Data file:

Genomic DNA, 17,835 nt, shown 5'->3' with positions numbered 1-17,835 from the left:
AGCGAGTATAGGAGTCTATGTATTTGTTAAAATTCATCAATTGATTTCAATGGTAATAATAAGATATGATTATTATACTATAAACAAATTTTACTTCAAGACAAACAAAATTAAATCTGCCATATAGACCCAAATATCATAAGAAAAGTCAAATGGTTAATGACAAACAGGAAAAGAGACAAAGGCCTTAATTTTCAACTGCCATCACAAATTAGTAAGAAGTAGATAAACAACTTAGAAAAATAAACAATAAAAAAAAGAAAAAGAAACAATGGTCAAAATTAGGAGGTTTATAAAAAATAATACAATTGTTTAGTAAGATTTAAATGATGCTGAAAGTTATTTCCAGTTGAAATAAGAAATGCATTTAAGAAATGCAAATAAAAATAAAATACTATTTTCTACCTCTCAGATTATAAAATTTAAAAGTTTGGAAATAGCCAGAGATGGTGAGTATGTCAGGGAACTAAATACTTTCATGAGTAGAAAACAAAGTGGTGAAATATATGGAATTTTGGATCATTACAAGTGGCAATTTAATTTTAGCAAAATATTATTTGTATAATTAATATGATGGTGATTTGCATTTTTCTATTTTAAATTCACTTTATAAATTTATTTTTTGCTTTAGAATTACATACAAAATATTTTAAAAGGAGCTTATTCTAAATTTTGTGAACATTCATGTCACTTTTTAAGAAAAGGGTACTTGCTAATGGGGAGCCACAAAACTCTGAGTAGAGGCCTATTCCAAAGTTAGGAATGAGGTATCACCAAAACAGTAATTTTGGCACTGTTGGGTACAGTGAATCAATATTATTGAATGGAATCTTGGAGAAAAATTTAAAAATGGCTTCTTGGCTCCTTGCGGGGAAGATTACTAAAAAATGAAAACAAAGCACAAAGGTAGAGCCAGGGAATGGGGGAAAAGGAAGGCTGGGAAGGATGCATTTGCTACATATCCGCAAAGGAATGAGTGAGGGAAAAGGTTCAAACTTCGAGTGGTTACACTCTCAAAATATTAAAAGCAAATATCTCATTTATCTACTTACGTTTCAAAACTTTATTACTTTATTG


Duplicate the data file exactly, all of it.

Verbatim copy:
Genomic DNA, 17,835 nt, shown 5'->3' with positions numbered 1-17,835 from the left:
AGCGAGTATAGGAGTCTATGTATTTGTTAAAATTCATCAATTGATTTCAATGGTAATAATAAGATATGATTATTATACTATAAACAAATTTTACTTCAAGACAAACAAAATTAAATCTGCCATATAGACCCAAATATCATAAGAAAAGTCAAATGGTTAATGACAAACAGGAAAAGAGACAAAGGCCTTAATTTTCAACTGCCATCACAAATTAGTAAGAAGTAGATAAACAACTTAGAAAAATAAACAATAAAAAAAAGAAAAAGAAACAATGGTCAAAATTAGGAGGTTTATAAAAAATAATACAATTGTTTAGTAAGATTTAAATGATGCTGAAAGTTATTTCCAGTTGAAATAAGAAATGCATTTAAGAAATGCAAATAAAAATAAAATACTATTTTCTACCTCTCAGATTATAAAATTTAAAAGTTTGGAAATAGCCAGAGATGGTGAGTATGTCAGGGAACTAAATACTTTCATGAGTAGAAAACAAAGTGGTGAAATATATGGAATTTTGGATCATTACAAGTGGCAATTTAATTTTAGCAAAATATTATTTGTATAATTAATATGATGGTGATTTGCATTTTTCTATTTTAAATTCACTTTATAAATTTATTTTTTGCTTTAGAATTACATACAAAATATTTTAAAAGGAGCTTATTCTAAATTTTGTGAACATTCATGTCACTTTTTAAGAAAAGGGTACTTGCTAATGGGGAGCCACAAAACTCTGAGTAGAGGCCTATTCCAAAGTTAGGAATGAGGTATCACCAAAACAGTAATTTTGGCACTGTTGGGTACAGTGAATCAATATTATTGAATGGAATCTTGGAGAAAAATTTAAAAATGGCTTCTTGGCTCCTTGCGGGGAAGATTACTAAAAAATGAAAACAAAGCACAAAGGTAGAGCCAGGGAATGGGGGAAAAGGAAGGCTGGGAAGGATGCATTTGCTACATATCCGCAAAGGAATGAGTGAGGGAAAAGGTTCAAACTTCGAGTGGTTACACTCTCAAAATATTAAAAGCAAATATCTCATTTATCTACTTACGTTTCAAAACTTTATTACTTTATTG